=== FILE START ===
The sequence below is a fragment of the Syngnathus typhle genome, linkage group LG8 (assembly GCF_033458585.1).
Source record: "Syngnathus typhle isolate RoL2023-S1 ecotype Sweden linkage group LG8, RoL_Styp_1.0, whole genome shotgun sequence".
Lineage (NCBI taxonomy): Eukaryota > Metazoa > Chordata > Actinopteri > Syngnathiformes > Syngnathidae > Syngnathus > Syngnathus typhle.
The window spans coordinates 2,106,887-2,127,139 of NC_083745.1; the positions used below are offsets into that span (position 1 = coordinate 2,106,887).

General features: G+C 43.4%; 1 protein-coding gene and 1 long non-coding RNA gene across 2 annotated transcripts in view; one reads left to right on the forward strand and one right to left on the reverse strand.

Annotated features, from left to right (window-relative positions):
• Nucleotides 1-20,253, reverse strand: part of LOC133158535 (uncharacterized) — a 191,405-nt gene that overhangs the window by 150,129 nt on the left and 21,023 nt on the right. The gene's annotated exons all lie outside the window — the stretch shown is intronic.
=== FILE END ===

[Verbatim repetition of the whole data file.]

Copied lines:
The sequence below is a fragment of the Syngnathus typhle genome, linkage group LG8 (assembly GCF_033458585.1).
Source record: "Syngnathus typhle isolate RoL2023-S1 ecotype Sweden linkage group LG8, RoL_Styp_1.0, whole genome shotgun sequence".
Lineage (NCBI taxonomy): Eukaryota > Metazoa > Chordata > Actinopteri > Syngnathiformes > Syngnathidae > Syngnathus > Syngnathus typhle.
The window spans coordinates 2,106,887-2,127,139 of NC_083745.1; the positions used below are offsets into that span (position 1 = coordinate 2,106,887).

General features: G+C 43.4%; 1 protein-coding gene and 1 long non-coding RNA gene across 2 annotated transcripts in view; one reads left to right on the forward strand and one right to left on the reverse strand.

Annotated features, from left to right (window-relative positions):
• Nucleotides 1-20,253, reverse strand: part of LOC133158535 (uncharacterized) — a 191,405-nt gene that overhangs the window by 150,129 nt on the left and 21,023 nt on the right. The gene's annotated exons all lie outside the window — the stretch shown is intronic.